Science has never been an easy job, but in the tradition of great scientists, we should keep fighting for it.
The current climate of uncertainty, oppression, and fear-mongering that extends far beyond the realm of science requires a response built upon courage and bravery. Neuroscientists do not yet know which specific pathways promote courage and bravery, but two brain areas that have already been linked to this function are the prefrontal cortex (implicated in decision-making) and the amygdala (closely associated with the fear response).
The time to overcome our fears and decide to stand up is now.
The history of science is peppered with examples of bravery. One of the most famous examples is Galileo Galilei, who fought against the church in the first half of the 17th century. In fact, as a recent PLOS post mentions, many enlightened scientists stood up against ignorance during the 17th and 18th century. One might now wonder whether we have reverted back to those times of ignorance. In either case, the time has come for a new generation of scientists to be brave and courageous. The new United States administration is aiming to cut funding for environmental research and is denying climate change. More and more kids in the United States are being taught creationism, while evolutionary theory is being neglected. With these cuts and teaching programs, a whole generation has lost their scientific pasts and future at once. After all these cuts and losses, all that we can do, all that we have left to do, and all that we HAVE to do, is to stand up for the present. Thankfully, scientists across the globe are organizing themselves – in response to a single tweet, the “March for Science” was born.
Scientists have busy schedules – there are grants and papers to be written, students to be overseen, and actual research to be done. Moreover, young researchers especially are living on a tight budget. Time and money issues prevent many from becoming actively involved in the fight for science. While I applaud the ones who have decided to run for office, realistically speaking, only few scientists can afford to do so. However, with the countless participating cities across the US and the entire world, the March for Science will be a perfect opportunity for scientists from all over the world to show their support and to highlight the importance of research, without having to sacrifice more than half a Saturday.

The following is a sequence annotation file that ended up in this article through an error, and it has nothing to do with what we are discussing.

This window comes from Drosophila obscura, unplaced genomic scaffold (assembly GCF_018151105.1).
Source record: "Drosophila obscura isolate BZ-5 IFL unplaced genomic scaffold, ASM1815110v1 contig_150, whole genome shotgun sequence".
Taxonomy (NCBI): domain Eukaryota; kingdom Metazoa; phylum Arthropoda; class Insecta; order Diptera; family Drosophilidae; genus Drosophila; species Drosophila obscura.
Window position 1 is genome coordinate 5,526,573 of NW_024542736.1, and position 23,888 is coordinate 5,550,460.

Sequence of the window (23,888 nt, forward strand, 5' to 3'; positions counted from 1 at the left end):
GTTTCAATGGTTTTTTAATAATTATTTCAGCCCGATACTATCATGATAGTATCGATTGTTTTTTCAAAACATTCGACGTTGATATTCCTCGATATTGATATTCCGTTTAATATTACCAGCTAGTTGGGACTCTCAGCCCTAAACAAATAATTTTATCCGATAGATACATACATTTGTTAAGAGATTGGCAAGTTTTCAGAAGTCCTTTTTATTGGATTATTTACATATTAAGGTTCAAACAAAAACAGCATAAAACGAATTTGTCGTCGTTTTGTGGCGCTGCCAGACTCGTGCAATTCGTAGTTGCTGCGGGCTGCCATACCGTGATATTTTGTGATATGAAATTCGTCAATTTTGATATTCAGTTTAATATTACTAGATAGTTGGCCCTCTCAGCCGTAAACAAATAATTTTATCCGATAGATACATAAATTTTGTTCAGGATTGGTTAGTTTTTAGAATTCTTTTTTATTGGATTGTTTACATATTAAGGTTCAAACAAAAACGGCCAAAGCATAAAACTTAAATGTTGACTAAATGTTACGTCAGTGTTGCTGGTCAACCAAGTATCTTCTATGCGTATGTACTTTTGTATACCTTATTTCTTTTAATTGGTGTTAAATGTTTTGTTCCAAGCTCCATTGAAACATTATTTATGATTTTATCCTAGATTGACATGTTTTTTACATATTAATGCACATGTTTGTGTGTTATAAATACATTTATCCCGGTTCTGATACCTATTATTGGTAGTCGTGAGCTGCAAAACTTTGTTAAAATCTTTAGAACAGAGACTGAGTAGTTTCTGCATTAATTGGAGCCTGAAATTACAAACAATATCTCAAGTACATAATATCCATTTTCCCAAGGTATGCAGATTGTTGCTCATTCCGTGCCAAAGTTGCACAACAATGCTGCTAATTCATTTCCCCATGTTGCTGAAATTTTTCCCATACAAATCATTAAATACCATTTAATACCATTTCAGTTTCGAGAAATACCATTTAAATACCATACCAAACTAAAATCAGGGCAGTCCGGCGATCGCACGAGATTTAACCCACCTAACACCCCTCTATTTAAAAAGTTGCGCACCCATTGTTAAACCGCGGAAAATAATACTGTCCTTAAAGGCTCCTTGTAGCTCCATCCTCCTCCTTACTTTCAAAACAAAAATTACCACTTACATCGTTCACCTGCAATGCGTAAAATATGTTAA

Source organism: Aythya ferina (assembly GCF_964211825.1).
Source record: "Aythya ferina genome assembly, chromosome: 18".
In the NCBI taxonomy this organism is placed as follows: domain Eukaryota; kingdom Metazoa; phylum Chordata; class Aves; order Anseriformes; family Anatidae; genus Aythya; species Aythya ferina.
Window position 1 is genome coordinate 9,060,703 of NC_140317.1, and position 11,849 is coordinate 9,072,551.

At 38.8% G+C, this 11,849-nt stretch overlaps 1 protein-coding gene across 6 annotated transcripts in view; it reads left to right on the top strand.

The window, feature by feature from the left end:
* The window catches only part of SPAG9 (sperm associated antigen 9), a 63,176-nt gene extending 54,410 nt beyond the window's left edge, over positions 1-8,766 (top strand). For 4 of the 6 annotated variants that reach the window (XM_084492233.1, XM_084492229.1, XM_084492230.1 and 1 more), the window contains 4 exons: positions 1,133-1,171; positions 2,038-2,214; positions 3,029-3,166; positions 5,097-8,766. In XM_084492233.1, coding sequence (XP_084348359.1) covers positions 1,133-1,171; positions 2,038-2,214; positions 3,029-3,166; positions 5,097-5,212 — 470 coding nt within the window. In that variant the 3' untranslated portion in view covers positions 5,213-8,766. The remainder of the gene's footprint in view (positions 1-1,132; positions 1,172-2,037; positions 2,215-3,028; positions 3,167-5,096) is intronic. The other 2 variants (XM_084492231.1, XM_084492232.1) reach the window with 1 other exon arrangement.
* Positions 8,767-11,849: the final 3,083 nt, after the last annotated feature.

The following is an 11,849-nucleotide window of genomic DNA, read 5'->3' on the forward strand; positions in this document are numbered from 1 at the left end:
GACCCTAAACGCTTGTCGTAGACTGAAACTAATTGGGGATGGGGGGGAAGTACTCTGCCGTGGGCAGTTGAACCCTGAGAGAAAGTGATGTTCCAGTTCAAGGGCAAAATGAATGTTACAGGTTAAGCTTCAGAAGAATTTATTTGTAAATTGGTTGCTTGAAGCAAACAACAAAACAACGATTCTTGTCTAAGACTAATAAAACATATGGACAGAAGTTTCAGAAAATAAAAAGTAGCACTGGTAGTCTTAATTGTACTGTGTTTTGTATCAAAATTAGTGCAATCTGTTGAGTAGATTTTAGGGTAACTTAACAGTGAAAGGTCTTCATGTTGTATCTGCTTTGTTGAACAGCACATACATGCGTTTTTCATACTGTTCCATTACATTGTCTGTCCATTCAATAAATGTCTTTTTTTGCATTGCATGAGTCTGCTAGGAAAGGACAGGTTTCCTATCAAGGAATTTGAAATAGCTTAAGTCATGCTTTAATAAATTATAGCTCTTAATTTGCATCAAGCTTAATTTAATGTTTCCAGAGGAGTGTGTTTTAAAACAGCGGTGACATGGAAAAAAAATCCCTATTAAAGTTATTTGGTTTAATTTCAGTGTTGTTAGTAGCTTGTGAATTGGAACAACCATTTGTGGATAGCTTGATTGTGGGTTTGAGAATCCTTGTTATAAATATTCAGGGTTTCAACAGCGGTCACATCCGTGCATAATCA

Building bridges instead of walls
2016 has been a pretty rough year all around, and the election results in the United Kingdom and the United States have served to illustrate the divide within these countries. And yet, those results would not have been possible without so many people voting the way they did. Of course it is easy to become frustrated when faced with so much hostility and misunderstanding, but the job of the science supporters now is not to simply be louder than the opposition. Instead of a screaming match we should try to highlight why science is so important – and what science has already done for our every-day life, in order to take away the perceived secrecy and arrogance.
Instead of simply sneering derisively at “the other half” and congratulating ourselves for standing up, we should try to look for common ground and start a conversation from there. There is a whole science behind science communication – and there has never been a better time to harness all that we have learned and use it to our advantage.
There are so many problems for young researchers to be worried about with regard to their professional futures. Scarce funding, limited tenure-track positions, and the dogma of the impact factor are only the beginning of the problems within science. And yet, I’d happily go back to arguing about the impact factor instead of fearing for the future of the scientific endeavor as a whole.
In particular, young researchers should harness the momentum and make sure that there is a future for their research – be it to protect the environment, find new cures, or find new habitable planets. It is our turn now to stop being afraid and decide to march – I’ll see you on April 22!
Featured image is in the public domain.
Domenech P and Koechlin E. Executive control and decision-making in the prefrontal cortex. 2015. Current Opinion in Behavioral Sciences.
Mendez-Bertolo et al. A fast pathway for fear in human anygdala. 2016. Nature Neuroscience.
Wessel L. From a tweet, a March for Science is born. 20117. Science.
Yong E. Professor Smith Goes to Washington. 2017. The Atlantic.